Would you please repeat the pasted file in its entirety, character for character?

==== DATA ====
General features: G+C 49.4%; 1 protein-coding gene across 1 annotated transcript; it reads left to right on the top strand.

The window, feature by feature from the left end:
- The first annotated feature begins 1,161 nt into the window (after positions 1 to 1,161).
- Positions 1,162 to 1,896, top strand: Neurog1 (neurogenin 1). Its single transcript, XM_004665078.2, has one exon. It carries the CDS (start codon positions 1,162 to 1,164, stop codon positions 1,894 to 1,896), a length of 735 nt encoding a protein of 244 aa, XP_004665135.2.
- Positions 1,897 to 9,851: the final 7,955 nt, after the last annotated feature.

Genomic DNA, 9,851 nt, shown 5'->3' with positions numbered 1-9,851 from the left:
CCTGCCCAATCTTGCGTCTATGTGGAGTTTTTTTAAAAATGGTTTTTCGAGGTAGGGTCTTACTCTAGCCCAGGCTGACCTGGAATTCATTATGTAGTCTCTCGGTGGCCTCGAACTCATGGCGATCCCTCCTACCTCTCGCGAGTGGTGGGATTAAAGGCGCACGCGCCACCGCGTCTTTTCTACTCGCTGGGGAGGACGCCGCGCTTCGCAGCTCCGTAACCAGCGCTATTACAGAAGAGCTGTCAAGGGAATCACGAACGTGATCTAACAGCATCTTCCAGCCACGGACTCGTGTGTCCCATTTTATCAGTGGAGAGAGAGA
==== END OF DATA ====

General features: G+C 49.4%; 1 protein-coding gene across 1 annotated transcript; it reads left to right on the top strand.

The window, feature by feature from the left end:
- The first annotated feature begins 1,161 nt into the window (after positions 1 to 1,161).
- Positions 1,162 to 1,896, top strand: Neurog1 (neurogenin 1). Its single transcript, XM_004665078.2, has one exon. It carries the CDS (start codon positions 1,162 to 1,164, stop codon positions 1,894 to 1,896), a length of 735 nt encoding a protein of 244 aa, XP_004665135.2.
- Positions 1,897 to 9,851: the final 7,955 nt, after the last annotated feature.

Genomic DNA, 9,851 nt, shown 5'->3' with positions numbered 1-9,851 from the left:
CCTGCCCAATCTTGCGTCTATGTGGAGTTTTTTTAAAAATGGTTTTTCGAGGTAGGGTCTTACTCTAGCCCAGGCTGACCTGGAATTCATTATGTAGTCTCTCGGTGGCCTCGAACTCATGGCGATCCCTCCTACCTCTCGCGAGTGGTGGGATTAAAGGCGCACGCGCCACCGCGTCTTTTCTACTCGCTGGGGAGGACGCCGCGCTTCGCAGCTCCGTAACCAGCGCTATTACAGAAGAGCTGTCAAGGGAATCACGAACGTGATCTAACAGCATCTTCCAGCCACGGACTCGTGTGTCCCATTTTATCAGTGGAGAGAGAGA